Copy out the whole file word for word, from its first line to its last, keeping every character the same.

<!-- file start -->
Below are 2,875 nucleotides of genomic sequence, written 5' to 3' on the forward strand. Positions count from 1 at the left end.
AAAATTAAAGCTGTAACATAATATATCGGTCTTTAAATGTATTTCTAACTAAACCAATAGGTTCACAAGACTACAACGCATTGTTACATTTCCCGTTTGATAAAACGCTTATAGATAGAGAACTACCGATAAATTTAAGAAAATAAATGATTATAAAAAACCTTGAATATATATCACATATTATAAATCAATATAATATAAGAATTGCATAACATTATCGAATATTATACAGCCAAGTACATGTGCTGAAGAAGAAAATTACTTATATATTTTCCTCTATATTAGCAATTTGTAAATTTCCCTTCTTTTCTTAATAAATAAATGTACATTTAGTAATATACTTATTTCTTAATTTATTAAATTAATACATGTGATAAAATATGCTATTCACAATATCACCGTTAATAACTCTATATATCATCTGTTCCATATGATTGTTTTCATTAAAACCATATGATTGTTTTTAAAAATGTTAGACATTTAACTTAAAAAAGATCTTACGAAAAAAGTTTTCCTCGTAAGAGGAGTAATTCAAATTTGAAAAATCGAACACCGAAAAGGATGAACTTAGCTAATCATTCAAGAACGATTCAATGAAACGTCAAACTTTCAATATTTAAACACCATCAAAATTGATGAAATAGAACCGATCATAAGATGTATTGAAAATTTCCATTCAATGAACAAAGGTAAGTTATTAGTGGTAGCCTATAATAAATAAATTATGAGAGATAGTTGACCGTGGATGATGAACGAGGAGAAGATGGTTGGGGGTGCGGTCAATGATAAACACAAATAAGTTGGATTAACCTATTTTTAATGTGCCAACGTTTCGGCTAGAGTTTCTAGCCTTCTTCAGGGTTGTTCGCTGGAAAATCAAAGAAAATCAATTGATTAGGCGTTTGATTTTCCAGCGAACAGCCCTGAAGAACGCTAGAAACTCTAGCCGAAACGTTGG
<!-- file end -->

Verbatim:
Below are 2,875 nucleotides of genomic sequence, written 5' to 3' on the forward strand. Positions count from 1 at the left end.
AAAATTAAAGCTGTAACATAATATATCGGTCTTTAAATGTATTTCTAACTAAACCAATAGGTTCACAAGACTACAACGCATTGTTACATTTCCCGTTTGATAAAACGCTTATAGATAGAGAACTACCGATAAATTTAAGAAAATAAATGATTATAAAAAACCTTGAATATATATCACATATTATAAATCAATATAATATAAGAATTGCATAACATTATCGAATATTATACAGCCAAGTACATGTGCTGAAGAAGAAAATTACTTATATATTTTCCTCTATATTAGCAATTTGTAAATTTCCCTTCTTTTCTTAATAAATAAATGTACATTTAGTAATATACTTATTTCTTAATTTATTAAATTAATACATGTGATAAAATATGCTATTCACAATATCACCGTTAATAACTCTATATATCATCTGTTCCATATGATTGTTTTCATTAAAACCATATGATTGTTTTTAAAAATGTTAGACATTTAACTTAAAAAAGATCTTACGAAAAAAGTTTTCCTCGTAAGAGGAGTAATTCAAATTTGAAAAATCGAACACCGAAAAGGATGAACTTAGCTAATCATTCAAGAACGATTCAATGAAACGTCAAACTTTCAATATTTAAACACCATCAAAATTGATGAAATAGAACCGATCATAAGATGTATTGAAAATTTCCATTCAATGAACAAAGGTAAGTTATTAGTGGTAGCCTATAATAAATAAATTATGAGAGATAGTTGACCGTGGATGATGAACGAGGAGAAGATGGTTGGGGGTGCGGTCAATGATAAACACAAATAAGTTGGATTAACCTATTTTTAATGTGCCAACGTTTCGGCTAGAGTTTCTAGCCTTCTTCAGGGTTGTTCGCTGGAAAATCAAAGAAAATCAATTGATTAGGCGTTTGATTTTCCAGCGAACAGCCCTGAAGAACGCTAGAAACTCTAGCCGAAACGTTGG